(2 Minute Read)
Writing is hard. A pair of studies done in the late 60's (Mehrabian & Wiener, 1967 and Mehrabian & Ferris, 1967) dissected communication into three parts:
55% = Nonverbal (Body Language/Facial Expressions)
38% = Tone
7% = Words
The exact number doesn't matter. What's interesting is that most of communication is body language and tone. For example, two people can use the same words but mean different things.
Imagine someone yelling "I hate you!", after you killed their fish vs. a friend who whispers, "I hate you", after you push them in the pool at the end of a sunny day in Riverside. Same words, but their body language and tone both aid in clearly expressing their emotional truth behind the words. It's what acting teachers call "reading between the lines" when looking through a script.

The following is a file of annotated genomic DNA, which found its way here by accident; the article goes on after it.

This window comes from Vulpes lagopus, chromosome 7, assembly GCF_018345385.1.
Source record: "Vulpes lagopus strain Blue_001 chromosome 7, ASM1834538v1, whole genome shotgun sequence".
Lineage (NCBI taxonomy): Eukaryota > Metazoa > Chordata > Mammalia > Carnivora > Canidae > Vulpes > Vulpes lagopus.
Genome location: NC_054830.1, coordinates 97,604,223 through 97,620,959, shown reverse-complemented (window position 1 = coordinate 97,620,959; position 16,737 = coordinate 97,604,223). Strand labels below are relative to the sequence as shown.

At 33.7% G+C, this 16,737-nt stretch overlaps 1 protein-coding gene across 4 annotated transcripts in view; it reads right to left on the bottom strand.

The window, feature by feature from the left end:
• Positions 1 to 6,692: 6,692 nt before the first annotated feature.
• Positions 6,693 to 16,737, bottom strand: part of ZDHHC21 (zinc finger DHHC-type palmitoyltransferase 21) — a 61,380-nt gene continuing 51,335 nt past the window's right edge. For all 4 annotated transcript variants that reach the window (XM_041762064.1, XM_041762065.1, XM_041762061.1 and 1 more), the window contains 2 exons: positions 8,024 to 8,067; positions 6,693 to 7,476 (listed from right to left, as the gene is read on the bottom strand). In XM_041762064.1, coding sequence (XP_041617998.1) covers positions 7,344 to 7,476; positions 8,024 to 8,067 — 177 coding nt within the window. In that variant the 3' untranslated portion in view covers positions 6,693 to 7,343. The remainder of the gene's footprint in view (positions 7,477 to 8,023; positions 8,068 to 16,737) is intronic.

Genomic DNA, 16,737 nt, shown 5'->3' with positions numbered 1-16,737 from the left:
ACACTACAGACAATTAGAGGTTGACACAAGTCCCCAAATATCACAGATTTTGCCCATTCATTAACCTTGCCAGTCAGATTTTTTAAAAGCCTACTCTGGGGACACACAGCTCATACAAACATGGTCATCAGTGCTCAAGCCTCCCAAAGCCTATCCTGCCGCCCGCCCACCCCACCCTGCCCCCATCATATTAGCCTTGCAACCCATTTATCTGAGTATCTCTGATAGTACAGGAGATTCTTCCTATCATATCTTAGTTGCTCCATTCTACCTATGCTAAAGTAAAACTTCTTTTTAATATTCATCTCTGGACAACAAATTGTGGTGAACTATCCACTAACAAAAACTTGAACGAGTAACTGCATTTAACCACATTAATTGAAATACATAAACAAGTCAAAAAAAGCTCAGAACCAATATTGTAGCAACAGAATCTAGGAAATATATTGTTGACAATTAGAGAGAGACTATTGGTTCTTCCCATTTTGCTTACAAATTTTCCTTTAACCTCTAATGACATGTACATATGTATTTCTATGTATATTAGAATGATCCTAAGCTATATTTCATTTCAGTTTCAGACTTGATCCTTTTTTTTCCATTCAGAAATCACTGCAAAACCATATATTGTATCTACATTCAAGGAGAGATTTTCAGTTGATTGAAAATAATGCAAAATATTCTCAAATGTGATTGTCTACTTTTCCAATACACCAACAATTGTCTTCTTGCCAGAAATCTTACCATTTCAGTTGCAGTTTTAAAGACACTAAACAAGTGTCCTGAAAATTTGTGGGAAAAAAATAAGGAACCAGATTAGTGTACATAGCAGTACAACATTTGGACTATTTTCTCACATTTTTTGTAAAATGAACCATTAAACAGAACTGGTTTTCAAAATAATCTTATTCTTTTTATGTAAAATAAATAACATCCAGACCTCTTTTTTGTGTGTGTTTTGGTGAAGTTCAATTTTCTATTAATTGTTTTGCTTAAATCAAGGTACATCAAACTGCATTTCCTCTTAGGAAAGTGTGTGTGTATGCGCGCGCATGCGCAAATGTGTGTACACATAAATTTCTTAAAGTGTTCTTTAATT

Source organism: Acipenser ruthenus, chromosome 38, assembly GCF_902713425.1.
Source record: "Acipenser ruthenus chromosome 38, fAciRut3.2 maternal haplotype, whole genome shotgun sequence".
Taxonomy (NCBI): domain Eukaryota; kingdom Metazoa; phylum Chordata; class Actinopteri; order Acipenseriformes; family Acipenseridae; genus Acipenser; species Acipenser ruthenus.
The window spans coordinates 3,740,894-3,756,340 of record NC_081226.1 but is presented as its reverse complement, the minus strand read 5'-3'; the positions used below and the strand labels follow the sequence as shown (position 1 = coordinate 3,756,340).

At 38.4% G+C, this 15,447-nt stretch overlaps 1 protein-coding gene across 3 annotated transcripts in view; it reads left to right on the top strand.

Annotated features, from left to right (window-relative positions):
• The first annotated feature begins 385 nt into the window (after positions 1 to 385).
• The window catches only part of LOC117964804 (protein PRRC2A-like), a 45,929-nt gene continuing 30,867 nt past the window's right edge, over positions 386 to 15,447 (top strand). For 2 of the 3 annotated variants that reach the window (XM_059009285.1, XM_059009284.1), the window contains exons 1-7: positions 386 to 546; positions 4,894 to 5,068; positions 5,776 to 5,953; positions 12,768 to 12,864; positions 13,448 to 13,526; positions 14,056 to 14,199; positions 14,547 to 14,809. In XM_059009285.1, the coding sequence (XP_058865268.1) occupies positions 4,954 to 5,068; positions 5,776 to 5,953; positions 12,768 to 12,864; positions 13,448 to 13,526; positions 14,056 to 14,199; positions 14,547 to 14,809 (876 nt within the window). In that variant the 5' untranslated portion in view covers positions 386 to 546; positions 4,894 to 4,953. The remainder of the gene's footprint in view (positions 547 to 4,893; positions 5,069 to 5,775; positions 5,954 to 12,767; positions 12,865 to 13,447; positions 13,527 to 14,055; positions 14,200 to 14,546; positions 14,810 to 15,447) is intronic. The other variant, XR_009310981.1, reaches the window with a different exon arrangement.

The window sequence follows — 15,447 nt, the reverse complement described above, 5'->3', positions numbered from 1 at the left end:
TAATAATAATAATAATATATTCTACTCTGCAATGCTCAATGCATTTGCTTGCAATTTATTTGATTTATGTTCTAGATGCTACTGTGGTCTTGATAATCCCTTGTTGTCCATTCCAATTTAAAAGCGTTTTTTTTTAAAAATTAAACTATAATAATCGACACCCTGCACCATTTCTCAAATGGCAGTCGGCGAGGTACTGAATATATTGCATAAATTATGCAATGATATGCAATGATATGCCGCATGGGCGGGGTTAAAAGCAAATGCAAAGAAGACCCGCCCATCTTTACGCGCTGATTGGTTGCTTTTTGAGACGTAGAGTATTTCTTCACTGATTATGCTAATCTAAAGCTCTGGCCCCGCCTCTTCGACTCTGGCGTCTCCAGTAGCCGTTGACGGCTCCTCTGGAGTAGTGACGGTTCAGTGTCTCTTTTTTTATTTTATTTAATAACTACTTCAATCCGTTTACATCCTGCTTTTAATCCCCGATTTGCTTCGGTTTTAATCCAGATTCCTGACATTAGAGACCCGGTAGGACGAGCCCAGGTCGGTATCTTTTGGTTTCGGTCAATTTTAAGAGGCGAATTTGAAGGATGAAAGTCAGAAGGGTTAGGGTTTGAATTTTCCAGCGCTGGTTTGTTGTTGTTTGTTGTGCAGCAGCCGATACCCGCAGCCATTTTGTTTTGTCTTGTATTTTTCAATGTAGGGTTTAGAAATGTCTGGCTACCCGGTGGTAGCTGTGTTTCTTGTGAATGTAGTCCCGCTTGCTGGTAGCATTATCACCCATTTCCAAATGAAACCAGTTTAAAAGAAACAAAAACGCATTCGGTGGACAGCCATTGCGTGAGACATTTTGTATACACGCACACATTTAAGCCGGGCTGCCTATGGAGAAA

On the other hand, how easy is it to misinterpret a text message? (Here's a hilarious Key & Peele clip that captures this point exactly https://www.youtube.com/watch?v=naleynXS7yo )
Of the three, words make up the smallest portion of communication. I switched my major to creative writing so I can learn to use words better. It's been tough and I haven't written a blog post in a while. I guess, learning to communicate with precision is a lifelong endeavor.
That's just one reason why I'm starting a podcast! Woah that came out of nowhere. Oops. With a podcast, not only do I get the words, but I also get the tone of voice. Yay, that covers ~45% of communication!
Also, I've recorded a handful of conversations already and I was surprised at how fun it was to converse with someone for 2 hours with no distractions at all. The microphone creates a space where people care what they say and how they say it. It sounds like the perfect space to practice communicating.
Here's to learning how to become a more effective, efficient, and creative communicator.